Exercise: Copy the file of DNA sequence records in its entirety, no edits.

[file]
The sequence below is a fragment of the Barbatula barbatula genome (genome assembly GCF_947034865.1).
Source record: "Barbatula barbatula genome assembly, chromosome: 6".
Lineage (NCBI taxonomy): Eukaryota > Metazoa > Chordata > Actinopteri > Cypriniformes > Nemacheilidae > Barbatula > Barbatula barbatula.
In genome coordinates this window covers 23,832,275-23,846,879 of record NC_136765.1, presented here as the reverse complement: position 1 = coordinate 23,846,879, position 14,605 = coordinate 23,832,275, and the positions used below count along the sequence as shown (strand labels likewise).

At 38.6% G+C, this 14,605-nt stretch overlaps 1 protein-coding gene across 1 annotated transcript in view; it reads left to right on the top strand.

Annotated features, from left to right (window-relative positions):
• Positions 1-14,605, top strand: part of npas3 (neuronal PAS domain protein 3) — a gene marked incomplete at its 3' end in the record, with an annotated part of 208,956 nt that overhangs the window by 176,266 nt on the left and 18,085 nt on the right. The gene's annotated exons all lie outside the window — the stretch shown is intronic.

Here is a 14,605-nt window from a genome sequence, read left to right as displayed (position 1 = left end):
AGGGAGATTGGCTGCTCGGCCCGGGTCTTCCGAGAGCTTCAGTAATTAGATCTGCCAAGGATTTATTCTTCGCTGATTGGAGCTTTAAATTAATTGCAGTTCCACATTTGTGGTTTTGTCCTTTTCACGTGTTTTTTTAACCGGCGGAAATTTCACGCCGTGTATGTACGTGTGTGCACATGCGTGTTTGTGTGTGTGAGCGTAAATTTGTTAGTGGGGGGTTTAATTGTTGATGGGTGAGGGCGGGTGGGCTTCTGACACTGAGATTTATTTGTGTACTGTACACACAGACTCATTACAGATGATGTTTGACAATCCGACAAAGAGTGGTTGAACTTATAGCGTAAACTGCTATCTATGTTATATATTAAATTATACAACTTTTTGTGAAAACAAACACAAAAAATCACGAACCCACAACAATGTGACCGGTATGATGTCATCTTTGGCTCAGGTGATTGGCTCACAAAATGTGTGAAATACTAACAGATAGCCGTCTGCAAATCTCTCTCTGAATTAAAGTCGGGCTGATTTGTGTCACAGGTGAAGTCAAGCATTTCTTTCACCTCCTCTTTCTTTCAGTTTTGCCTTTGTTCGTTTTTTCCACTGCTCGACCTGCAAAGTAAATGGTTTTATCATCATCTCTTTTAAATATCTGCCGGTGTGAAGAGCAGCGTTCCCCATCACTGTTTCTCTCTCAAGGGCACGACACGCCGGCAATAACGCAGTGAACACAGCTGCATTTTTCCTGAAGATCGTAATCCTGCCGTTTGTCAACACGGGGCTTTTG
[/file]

The sequence below is a fragment of the Barbatula barbatula genome (genome assembly GCF_947034865.1).
Source record: "Barbatula barbatula genome assembly, chromosome: 6".
Lineage (NCBI taxonomy): Eukaryota > Metazoa > Chordata > Actinopteri > Cypriniformes > Nemacheilidae > Barbatula > Barbatula barbatula.
In genome coordinates this window covers 23,832,275-23,846,879 of record NC_136765.1, presented here as the reverse complement: position 1 = coordinate 23,846,879, position 14,605 = coordinate 23,832,275, and the positions used below count along the sequence as shown (strand labels likewise).

At 38.6% G+C, this 14,605-nt stretch overlaps 1 protein-coding gene across 1 annotated transcript in view; it reads left to right on the top strand.

Annotated features, from left to right (window-relative positions):
• Positions 1-14,605, top strand: part of npas3 (neuronal PAS domain protein 3) — a gene marked incomplete at its 3' end in the record, with an annotated part of 208,956 nt that overhangs the window by 176,266 nt on the left and 18,085 nt on the right. The gene's annotated exons all lie outside the window — the stretch shown is intronic.

Here is a 14,605-nt window from a genome sequence, read left to right as displayed (position 1 = left end):
AGGGAGATTGGCTGCTCGGCCCGGGTCTTCCGAGAGCTTCAGTAATTAGATCTGCCAAGGATTTATTCTTCGCTGATTGGAGCTTTAAATTAATTGCAGTTCCACATTTGTGGTTTTGTCCTTTTCACGTGTTTTTTTAACCGGCGGAAATTTCACGCCGTGTATGTACGTGTGTGCACATGCGTGTTTGTGTGTGTGAGCGTAAATTTGTTAGTGGGGGGTTTAATTGTTGATGGGTGAGGGCGGGTGGGCTTCTGACACTGAGATTTATTTGTGTACTGTACACACAGACTCATTACAGATGATGTTTGACAATCCGACAAAGAGTGGTTGAACTTATAGCGTAAACTGCTATCTATGTTATATATTAAATTATACAACTTTTTGTGAAAACAAACACAAAAAATCACGAACCCACAACAATGTGACCGGTATGATGTCATCTTTGGCTCAGGTGATTGGCTCACAAAATGTGTGAAATACTAACAGATAGCCGTCTGCAAATCTCTCTCTGAATTAAAGTCGGGCTGATTTGTGTCACAGGTGAAGTCAAGCATTTCTTTCACCTCCTCTTTCTTTCAGTTTTGCCTTTGTTCGTTTTTTCCACTGCTCGACCTGCAAAGTAAATGGTTTTATCATCATCTCTTTTAAATATCTGCCGGTGTGAAGAGCAGCGTTCCCCATCACTGTTTCTCTCTCAAGGGCACGACACGCCGGCAATAACGCAGTGAACACAGCTGCATTTTTCCTGAAGATCGTAATCCTGCCGTTTGTCAACACGGGGCTTTTG